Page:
• Last but undoubtedly the craftiest Broad Gauge Steam Locomotive – HP – 31412: Imported from the Baldwin Locomotive Works, Philadelphia, USA, in the Year – 1948, this powerful Work Horse with BESA Standards served the Passenger Services on the Jodhpur Railway and later Northern railway, for the Metre Gauge sections. The Maker’s Number of this charming beauty was 152, later changed to 31412 (HP Class).

We were disappointed to know that the WP and WL Locos have been moved to Rewari Steam Centre and are in Running Status. But this actually triggered our plans for a day at Rewari, for a priceless collection of the Bygone Era.

Time showed that it was almost Noon, and the Patiala Monorail was still steaming up, for the show to begin, a well couple of hours later. So wasting this precious count of the clock was never affordable, and instead we opted for another Experience. This time it was the ‘Pride of Delhi’ – The D.M.R.C. (Delhi Metro).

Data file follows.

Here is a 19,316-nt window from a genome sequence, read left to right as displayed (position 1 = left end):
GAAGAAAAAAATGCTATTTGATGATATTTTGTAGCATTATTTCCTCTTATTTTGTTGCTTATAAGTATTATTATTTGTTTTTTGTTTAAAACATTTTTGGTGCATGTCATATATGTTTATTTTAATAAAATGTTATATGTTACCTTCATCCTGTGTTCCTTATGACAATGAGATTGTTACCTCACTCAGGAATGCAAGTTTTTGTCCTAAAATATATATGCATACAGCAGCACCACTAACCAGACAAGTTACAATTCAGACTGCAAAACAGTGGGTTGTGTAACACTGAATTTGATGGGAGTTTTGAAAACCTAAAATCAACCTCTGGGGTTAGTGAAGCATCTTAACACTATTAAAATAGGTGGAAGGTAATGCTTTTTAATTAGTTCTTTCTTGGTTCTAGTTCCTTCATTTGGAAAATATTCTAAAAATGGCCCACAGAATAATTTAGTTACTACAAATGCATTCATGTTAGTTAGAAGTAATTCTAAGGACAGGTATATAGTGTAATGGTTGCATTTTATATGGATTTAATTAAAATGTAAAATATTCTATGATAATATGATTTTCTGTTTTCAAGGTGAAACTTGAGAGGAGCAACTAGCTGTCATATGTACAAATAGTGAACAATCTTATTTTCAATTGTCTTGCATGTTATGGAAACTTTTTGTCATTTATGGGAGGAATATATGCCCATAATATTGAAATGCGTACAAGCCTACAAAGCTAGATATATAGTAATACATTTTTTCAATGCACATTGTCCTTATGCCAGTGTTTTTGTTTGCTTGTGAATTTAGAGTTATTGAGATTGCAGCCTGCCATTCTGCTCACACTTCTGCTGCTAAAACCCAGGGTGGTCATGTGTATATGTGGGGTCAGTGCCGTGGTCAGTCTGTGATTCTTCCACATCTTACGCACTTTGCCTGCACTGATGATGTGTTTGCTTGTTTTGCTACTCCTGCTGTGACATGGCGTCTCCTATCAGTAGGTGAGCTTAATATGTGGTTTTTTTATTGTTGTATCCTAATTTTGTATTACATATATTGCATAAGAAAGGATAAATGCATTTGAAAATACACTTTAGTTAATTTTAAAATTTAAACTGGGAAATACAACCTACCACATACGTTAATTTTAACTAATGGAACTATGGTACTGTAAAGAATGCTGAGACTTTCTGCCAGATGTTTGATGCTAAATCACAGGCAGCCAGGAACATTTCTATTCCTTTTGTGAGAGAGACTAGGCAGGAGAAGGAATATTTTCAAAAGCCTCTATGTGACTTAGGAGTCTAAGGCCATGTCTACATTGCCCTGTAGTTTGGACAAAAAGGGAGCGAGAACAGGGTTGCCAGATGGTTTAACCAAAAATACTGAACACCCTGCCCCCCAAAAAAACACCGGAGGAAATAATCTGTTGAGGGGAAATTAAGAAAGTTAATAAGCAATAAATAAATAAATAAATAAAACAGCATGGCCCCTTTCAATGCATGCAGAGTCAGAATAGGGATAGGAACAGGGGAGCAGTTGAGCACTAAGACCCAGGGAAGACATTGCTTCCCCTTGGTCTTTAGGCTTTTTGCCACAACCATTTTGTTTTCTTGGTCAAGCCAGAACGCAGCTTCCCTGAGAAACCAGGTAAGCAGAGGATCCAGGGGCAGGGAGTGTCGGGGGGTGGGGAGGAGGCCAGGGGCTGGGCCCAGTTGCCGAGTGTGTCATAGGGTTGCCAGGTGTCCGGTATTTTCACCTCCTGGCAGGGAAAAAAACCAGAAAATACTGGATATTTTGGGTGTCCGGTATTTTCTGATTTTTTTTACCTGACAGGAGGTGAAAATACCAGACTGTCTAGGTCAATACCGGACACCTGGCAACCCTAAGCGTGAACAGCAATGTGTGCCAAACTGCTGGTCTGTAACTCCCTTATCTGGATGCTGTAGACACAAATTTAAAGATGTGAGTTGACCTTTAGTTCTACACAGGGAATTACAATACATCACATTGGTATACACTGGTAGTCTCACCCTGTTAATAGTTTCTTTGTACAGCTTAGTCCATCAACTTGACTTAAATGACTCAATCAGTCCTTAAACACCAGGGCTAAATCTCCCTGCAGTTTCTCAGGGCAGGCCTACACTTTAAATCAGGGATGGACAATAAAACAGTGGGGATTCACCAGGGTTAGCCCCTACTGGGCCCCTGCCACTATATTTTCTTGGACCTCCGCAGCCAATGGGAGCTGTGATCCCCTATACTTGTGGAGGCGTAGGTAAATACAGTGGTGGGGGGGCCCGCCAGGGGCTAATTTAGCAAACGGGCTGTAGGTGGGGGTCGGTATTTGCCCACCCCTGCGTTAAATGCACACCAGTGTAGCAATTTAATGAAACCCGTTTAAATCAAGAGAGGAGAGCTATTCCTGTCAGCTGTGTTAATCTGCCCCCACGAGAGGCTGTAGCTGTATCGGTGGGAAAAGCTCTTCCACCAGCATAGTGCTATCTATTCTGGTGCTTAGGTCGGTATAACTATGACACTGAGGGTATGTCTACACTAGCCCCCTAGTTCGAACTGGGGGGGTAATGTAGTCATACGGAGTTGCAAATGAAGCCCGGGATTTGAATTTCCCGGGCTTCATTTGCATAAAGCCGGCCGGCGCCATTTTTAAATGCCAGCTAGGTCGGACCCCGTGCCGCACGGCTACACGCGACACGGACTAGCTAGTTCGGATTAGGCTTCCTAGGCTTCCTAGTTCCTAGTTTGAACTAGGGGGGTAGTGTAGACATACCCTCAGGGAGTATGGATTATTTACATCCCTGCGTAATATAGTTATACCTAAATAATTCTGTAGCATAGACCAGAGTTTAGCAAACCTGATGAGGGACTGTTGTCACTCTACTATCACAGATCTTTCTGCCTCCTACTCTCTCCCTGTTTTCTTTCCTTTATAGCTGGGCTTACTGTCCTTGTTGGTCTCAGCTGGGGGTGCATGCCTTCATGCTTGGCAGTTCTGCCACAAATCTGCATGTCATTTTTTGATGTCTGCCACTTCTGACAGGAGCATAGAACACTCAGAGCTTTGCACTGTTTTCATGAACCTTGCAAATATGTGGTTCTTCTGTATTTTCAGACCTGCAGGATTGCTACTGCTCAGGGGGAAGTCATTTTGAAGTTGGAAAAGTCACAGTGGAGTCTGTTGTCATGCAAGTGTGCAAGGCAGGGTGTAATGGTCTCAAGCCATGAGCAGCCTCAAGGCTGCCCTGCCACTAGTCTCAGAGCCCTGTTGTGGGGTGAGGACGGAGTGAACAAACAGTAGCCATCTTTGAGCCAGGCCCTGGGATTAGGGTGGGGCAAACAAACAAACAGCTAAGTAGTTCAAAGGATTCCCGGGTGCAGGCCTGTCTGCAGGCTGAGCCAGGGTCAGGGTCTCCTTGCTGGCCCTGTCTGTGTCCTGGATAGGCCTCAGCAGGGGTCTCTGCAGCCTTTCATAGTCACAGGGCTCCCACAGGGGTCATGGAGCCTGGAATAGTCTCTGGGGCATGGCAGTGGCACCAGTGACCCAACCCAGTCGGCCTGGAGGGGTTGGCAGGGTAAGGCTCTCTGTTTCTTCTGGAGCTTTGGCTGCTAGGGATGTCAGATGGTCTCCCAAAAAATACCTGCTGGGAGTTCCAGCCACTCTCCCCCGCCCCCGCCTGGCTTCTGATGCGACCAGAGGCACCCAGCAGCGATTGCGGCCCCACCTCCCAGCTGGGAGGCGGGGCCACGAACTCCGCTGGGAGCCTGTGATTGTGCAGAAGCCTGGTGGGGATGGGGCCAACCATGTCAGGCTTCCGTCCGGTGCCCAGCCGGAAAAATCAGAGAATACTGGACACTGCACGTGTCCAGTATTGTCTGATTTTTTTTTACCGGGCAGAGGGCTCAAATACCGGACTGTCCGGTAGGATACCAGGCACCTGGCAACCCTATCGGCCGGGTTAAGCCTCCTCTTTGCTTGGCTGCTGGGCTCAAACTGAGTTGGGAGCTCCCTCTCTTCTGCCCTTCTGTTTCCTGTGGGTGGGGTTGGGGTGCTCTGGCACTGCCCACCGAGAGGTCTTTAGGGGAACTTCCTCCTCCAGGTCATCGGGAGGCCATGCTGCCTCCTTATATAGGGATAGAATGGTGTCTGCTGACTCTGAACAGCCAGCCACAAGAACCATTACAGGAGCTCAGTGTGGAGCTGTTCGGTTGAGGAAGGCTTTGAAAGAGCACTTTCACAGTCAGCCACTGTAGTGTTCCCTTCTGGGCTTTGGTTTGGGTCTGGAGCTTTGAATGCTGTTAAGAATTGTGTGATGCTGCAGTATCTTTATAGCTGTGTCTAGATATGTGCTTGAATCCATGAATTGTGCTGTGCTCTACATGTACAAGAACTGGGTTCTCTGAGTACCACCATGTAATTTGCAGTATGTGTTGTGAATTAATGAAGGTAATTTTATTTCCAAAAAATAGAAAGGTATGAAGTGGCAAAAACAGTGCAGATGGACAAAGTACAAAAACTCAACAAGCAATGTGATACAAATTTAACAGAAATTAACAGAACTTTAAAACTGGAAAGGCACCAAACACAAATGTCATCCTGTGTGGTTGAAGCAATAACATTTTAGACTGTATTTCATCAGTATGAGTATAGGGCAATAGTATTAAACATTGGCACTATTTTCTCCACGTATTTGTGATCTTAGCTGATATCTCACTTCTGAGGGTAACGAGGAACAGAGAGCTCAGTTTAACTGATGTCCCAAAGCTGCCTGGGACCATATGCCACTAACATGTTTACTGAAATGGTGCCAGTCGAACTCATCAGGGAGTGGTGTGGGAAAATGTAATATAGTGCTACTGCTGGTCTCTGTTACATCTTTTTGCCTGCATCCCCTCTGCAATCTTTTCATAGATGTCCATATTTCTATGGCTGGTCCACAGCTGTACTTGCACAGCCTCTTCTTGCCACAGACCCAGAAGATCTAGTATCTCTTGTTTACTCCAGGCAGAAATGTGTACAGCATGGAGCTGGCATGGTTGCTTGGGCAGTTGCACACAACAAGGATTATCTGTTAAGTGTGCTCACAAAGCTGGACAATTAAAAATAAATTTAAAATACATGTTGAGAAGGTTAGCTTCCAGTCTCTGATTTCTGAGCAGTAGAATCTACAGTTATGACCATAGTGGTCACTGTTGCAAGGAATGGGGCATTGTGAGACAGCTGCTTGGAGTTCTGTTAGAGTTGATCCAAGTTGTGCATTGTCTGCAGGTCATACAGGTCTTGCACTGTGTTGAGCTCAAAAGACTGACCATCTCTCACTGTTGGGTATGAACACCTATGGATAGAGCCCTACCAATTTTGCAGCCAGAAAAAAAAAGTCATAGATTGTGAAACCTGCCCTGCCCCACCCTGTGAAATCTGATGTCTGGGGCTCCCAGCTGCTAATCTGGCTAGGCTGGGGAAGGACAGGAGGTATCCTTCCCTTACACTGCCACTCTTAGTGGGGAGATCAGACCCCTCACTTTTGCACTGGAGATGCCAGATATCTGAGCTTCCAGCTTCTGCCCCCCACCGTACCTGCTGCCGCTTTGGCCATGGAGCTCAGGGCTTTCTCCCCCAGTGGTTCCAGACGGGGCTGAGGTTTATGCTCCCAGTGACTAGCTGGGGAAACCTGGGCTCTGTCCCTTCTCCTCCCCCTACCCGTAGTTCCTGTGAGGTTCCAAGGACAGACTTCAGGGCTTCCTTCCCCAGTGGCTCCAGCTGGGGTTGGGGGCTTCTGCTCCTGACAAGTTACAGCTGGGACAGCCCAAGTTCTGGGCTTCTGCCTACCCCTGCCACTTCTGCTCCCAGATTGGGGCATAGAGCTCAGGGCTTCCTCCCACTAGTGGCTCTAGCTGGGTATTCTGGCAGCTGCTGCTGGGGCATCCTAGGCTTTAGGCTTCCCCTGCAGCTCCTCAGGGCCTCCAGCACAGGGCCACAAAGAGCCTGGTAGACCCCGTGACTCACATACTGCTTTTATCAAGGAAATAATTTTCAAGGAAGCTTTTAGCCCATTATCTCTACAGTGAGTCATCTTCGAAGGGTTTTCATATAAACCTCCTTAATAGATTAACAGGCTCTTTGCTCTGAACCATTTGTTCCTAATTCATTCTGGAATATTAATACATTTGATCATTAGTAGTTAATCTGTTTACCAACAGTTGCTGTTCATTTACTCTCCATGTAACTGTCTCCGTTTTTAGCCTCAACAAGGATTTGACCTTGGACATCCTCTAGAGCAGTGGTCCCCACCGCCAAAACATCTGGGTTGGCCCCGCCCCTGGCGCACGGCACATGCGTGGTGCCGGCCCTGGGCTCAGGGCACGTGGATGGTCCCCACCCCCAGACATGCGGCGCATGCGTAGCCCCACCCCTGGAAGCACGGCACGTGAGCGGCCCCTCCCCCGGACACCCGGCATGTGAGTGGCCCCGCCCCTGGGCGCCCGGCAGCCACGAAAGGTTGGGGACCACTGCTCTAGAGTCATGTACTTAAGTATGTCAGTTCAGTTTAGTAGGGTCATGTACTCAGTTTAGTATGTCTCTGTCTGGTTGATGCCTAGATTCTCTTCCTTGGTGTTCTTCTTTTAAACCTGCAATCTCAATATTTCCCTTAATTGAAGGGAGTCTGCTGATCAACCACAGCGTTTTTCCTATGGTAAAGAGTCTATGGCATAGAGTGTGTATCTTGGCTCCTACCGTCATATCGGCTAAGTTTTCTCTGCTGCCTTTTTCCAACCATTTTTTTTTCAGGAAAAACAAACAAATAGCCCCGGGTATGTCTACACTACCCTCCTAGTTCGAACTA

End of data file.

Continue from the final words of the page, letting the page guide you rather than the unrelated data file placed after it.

The Auto that had taken us to buy batteries, earlier in the day, was waiting its turn for us to take a second ride. We did not deny him as well, and this time the stop was near the Cabinet Secretariat Station of the Delhi Metro. From here we took the Yellow Line and the only Underground Phase of Delhi Metro, till Rajiv Chowk, which is just a couple of stations, on the way to Vishwavidhyalay Terminus. We had sought of taking a long trip on the Metro, a journey that would take at least an hour both ways to cover. So we bought our tickets for Rs. 16/- each, to Dwarka. Taking the next available train we were to reach Rajiv Chowk, and then Change over to the Elevated Blue Line Phase, for a connection to Dwarka.